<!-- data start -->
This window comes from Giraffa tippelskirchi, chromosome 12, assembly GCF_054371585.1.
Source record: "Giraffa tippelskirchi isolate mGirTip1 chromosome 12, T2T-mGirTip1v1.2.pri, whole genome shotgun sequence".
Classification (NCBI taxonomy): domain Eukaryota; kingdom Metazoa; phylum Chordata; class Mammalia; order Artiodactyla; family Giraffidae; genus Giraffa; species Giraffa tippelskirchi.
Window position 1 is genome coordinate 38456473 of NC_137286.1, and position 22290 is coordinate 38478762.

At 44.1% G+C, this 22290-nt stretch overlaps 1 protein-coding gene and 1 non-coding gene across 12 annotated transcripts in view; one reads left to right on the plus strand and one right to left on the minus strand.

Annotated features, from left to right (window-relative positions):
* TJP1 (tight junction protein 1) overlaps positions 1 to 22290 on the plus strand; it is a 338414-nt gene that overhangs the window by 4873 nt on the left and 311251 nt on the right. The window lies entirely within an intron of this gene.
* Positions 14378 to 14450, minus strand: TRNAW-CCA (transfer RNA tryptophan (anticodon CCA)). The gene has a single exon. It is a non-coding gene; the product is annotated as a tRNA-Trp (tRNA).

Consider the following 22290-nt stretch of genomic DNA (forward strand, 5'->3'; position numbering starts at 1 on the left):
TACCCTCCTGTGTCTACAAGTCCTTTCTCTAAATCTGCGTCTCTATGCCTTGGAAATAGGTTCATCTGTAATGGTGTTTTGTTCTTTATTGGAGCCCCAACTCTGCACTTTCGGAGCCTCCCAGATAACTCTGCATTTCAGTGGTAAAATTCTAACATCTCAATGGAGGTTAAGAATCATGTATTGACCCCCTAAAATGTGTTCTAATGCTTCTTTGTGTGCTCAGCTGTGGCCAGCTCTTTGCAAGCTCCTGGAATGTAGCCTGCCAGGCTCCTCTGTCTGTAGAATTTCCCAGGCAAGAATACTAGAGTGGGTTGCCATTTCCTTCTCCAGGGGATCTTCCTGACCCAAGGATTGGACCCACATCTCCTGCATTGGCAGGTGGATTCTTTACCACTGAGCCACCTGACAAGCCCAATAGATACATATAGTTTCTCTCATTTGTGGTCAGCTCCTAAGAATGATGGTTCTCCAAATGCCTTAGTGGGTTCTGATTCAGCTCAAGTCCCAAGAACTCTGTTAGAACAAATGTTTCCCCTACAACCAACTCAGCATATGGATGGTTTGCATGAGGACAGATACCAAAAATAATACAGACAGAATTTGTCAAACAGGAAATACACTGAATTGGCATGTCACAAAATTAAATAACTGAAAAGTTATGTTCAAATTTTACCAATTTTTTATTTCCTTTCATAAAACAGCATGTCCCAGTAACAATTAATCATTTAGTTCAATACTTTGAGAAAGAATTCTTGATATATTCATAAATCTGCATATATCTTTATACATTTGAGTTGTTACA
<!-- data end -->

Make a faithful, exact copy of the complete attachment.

This window comes from Giraffa tippelskirchi, chromosome 12, assembly GCF_054371585.1.
Source record: "Giraffa tippelskirchi isolate mGirTip1 chromosome 12, T2T-mGirTip1v1.2.pri, whole genome shotgun sequence".
Classification (NCBI taxonomy): domain Eukaryota; kingdom Metazoa; phylum Chordata; class Mammalia; order Artiodactyla; family Giraffidae; genus Giraffa; species Giraffa tippelskirchi.
Window position 1 is genome coordinate 38456473 of NC_137286.1, and position 22290 is coordinate 38478762.

At 44.1% G+C, this 22290-nt stretch overlaps 1 protein-coding gene and 1 non-coding gene across 12 annotated transcripts in view; one reads left to right on the plus strand and one right to left on the minus strand.

Annotated features, from left to right (window-relative positions):
* TJP1 (tight junction protein 1) overlaps positions 1 to 22290 on the plus strand; it is a 338414-nt gene that overhangs the window by 4873 nt on the left and 311251 nt on the right. The window lies entirely within an intron of this gene.
* Positions 14378 to 14450, minus strand: TRNAW-CCA (transfer RNA tryptophan (anticodon CCA)). The gene has a single exon. It is a non-coding gene; the product is annotated as a tRNA-Trp (tRNA).

Consider the following 22290-nt stretch of genomic DNA (forward strand, 5'->3'; position numbering starts at 1 on the left):
TACCCTCCTGTGTCTACAAGTCCTTTCTCTAAATCTGCGTCTCTATGCCTTGGAAATAGGTTCATCTGTAATGGTGTTTTGTTCTTTATTGGAGCCCCAACTCTGCACTTTCGGAGCCTCCCAGATAACTCTGCATTTCAGTGGTAAAATTCTAACATCTCAATGGAGGTTAAGAATCATGTATTGACCCCCTAAAATGTGTTCTAATGCTTCTTTGTGTGCTCAGCTGTGGCCAGCTCTTTGCAAGCTCCTGGAATGTAGCCTGCCAGGCTCCTCTGTCTGTAGAATTTCCCAGGCAAGAATACTAGAGTGGGTTGCCATTTCCTTCTCCAGGGGATCTTCCTGACCCAAGGATTGGACCCACATCTCCTGCATTGGCAGGTGGATTCTTTACCACTGAGCCACCTGACAAGCCCAATAGATACATATAGTTTCTCTCATTTGTGGTCAGCTCCTAAGAATGATGGTTCTCCAAATGCCTTAGTGGGTTCTGATTCAGCTCAAGTCCCAAGAACTCTGTTAGAACAAATGTTTCCCCTACAACCAACTCAGCATATGGATGGTTTGCATGAGGACAGATACCAAAAATAATACAGACAGAATTTGTCAAACAGGAAATACACTGAATTGGCATGTCACAAAATTAAATAACTGAAAAGTTATGTTCAAATTTTACCAATTTTTTATTTCCTTTCATAAAACAGCATGTCCCAGTAACAATTAATCATTTAGTTCAATACTTTGAGAAAGAATTCTTGATATATTCATAAATCTGCATATATCTTTATACATTTGAGTTGTTACA